In the open-label, phase III, TOWER trial, the CD3/CD19 bi-specific T-cell engaging (BiTE) antibody blinatumomab significantly improved overall survival (OS) and reduced risk of death by 29% compared to standard chemotherapy in patients with relapsed or refractory Philadelphia chromosome (Ph)-negative B cell precursor acute lymphoblastic leukemia (ALL).
In the TOWER trial, 405 patients were randomized to receive either blinatumomab (given in 6-week cycles of 4 weeks on and 2 weeks off) or investigator’s choice of one of four standard chemotherapy regimens. Patients in the blinatumomab arm with a high tumor burden received dexamethasone prior to treatment to prevent cytokine release syndrome. Blinatumomab treatment was associated with significant improvement in OS compared to chemotherapy (7.7 months vs 4.0 months; HR 0.71, P = .012), a benefit that was seen across all prespecified subgroups, including age, prior treatment, and prior allogeneic stem cell transplant.
Complete responses (CR) with full, partial, or incomplete hematologic recovery occurred in significantly more patients treated with blinatumomab (43.9% vs 24.6%; P<.001), and more patients in CR achieved minimal residual disease negativity with blinatumomab than with chemotherapy (76% vs 48%). The estimated 6-month event free survival rate was 30.7% with blinatumomab versus 12.5% with chemotherapy (HR 0.55, P<.001).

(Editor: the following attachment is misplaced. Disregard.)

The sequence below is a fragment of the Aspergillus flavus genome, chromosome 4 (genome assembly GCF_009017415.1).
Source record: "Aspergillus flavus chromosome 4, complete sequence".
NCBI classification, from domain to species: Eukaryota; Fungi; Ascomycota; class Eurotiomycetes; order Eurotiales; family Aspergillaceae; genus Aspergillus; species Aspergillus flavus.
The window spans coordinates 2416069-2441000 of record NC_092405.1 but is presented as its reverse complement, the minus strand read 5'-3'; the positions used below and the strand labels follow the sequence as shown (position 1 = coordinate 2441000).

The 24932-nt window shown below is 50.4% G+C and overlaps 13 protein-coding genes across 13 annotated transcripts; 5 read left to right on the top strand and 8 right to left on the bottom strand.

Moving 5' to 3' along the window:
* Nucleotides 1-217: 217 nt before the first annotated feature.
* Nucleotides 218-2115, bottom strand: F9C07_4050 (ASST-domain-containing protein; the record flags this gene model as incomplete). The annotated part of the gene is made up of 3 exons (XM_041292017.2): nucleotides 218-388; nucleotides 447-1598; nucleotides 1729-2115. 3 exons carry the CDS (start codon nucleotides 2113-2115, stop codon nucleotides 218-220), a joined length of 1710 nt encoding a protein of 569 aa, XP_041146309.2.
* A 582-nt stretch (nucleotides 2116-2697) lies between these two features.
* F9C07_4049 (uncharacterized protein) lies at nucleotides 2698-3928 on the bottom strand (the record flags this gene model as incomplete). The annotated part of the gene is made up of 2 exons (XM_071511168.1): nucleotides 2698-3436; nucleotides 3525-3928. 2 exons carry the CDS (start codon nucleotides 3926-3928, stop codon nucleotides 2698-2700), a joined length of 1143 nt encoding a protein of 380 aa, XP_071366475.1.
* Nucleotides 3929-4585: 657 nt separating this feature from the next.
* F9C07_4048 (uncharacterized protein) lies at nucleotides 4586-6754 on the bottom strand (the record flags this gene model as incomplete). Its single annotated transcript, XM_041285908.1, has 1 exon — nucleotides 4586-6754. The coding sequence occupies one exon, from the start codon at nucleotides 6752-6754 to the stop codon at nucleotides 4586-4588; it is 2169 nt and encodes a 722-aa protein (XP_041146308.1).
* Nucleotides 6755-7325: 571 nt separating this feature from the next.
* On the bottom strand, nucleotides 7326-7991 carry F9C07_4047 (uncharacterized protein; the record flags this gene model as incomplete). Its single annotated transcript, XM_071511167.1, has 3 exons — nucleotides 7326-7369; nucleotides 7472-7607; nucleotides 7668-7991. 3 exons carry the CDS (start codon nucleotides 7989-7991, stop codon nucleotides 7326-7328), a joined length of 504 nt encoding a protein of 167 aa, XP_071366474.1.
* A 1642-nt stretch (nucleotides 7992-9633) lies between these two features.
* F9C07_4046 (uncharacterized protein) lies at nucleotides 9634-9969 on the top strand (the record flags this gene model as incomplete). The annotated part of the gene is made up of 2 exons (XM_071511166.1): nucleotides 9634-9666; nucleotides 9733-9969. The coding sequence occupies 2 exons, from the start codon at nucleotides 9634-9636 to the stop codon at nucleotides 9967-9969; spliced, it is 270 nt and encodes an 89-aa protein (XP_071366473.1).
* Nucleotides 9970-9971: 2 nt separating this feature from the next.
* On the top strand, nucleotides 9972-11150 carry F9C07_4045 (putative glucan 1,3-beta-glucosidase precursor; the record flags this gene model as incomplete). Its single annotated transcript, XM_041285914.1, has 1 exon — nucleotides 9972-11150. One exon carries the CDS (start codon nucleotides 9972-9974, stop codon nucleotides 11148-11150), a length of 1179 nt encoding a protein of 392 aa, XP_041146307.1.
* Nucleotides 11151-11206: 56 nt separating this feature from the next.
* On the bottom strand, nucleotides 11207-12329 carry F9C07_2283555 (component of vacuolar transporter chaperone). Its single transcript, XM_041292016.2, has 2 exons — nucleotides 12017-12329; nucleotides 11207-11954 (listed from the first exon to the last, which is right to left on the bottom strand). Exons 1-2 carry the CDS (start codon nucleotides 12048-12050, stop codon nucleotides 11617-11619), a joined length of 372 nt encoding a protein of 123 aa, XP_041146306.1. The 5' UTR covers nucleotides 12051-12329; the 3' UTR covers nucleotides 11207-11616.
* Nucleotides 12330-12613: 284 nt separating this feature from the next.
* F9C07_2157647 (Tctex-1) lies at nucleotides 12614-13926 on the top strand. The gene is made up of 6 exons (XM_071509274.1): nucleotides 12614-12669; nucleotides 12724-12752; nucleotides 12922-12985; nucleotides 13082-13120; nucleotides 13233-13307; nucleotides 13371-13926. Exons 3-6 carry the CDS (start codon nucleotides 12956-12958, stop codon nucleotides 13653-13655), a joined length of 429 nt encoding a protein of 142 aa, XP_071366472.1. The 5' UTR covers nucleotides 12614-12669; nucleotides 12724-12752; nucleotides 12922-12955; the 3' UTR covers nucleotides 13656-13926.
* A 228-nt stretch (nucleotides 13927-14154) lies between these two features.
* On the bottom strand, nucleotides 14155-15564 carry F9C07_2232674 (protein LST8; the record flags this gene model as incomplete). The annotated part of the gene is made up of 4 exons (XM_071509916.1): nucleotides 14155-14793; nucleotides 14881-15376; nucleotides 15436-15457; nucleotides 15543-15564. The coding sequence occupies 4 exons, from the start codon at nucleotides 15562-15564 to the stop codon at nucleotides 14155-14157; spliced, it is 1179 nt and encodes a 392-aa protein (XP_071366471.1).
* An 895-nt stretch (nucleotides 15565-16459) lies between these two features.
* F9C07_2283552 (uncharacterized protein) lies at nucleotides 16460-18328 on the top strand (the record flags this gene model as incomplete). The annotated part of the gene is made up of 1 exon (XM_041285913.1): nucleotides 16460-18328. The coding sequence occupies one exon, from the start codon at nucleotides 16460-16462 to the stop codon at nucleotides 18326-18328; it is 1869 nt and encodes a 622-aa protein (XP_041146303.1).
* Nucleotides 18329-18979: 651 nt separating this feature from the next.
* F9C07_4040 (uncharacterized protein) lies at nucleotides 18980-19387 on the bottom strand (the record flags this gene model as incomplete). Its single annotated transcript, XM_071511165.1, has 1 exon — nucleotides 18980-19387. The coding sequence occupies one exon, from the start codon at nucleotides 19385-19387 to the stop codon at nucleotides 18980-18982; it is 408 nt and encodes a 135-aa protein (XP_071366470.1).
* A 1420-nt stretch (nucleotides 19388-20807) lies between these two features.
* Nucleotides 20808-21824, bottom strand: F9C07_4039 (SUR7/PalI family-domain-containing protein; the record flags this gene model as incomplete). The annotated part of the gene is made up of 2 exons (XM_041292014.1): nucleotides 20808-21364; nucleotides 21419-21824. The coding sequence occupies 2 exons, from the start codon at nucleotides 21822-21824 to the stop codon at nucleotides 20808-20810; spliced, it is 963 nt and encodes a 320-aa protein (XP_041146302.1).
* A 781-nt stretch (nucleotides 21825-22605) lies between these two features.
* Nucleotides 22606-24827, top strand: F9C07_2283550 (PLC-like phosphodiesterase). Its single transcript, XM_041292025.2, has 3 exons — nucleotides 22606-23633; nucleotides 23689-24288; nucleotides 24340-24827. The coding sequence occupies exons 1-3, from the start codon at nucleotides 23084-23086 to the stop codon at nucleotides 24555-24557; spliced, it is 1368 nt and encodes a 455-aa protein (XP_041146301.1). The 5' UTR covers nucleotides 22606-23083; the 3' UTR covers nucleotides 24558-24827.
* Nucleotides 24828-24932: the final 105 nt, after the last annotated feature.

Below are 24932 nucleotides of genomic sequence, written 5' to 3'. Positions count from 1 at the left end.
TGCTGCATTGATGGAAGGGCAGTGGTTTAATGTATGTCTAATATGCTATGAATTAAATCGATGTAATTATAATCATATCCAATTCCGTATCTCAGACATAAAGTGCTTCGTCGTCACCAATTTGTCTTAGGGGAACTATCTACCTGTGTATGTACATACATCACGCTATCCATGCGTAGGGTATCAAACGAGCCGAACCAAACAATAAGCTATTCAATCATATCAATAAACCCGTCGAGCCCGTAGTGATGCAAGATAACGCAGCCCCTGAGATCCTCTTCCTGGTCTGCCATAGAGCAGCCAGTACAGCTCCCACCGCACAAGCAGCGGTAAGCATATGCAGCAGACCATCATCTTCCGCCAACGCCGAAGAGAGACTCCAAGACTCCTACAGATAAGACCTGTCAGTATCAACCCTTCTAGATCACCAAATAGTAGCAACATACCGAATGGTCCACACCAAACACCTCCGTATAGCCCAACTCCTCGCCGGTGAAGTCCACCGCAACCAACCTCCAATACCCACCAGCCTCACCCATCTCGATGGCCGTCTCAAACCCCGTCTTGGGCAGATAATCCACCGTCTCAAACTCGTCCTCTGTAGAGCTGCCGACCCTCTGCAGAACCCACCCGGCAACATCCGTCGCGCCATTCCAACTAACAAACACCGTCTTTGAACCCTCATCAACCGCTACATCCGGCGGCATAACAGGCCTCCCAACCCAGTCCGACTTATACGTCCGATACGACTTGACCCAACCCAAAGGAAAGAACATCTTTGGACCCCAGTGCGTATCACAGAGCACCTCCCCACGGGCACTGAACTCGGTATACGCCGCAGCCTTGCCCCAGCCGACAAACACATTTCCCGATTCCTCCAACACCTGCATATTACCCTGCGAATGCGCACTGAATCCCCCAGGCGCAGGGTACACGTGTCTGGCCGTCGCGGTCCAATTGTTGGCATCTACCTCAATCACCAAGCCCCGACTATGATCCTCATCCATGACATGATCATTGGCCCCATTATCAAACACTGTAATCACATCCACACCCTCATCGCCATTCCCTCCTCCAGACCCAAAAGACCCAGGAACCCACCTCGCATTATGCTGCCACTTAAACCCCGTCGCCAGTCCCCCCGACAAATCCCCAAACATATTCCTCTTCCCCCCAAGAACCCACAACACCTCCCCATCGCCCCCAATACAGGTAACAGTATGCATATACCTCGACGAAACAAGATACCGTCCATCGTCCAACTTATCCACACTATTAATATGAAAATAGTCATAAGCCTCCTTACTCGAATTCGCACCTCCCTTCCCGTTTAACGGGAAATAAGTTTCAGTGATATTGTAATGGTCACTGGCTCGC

The safety profile of blinatumomab was consistent with previous studies. Patients treated with blinatumomab experienced fewer grade 3 and higher adverse events (AEs) than patients treated with chemotherapy (87% vs 92%). All grade ≥3 AEs of interest occurred more frequently in patients receiving chemotherapy, with the exception of cytokine release syndrome, which occurred in 5% of patients receiving blinatumomab.
The authors concluded that the high response rates and near doubling of OS confirm the preliminary analysis of blinatumomab efficacy and safety in relapsed/refractory patients with Ph-negative B cell precursor ALL, a high-risk population with historically poor outcomes. Blinatumomab received accelerated approval for this indication in November 2014 based on results from phase II data. Results from the TOWER trial support extension to full approval.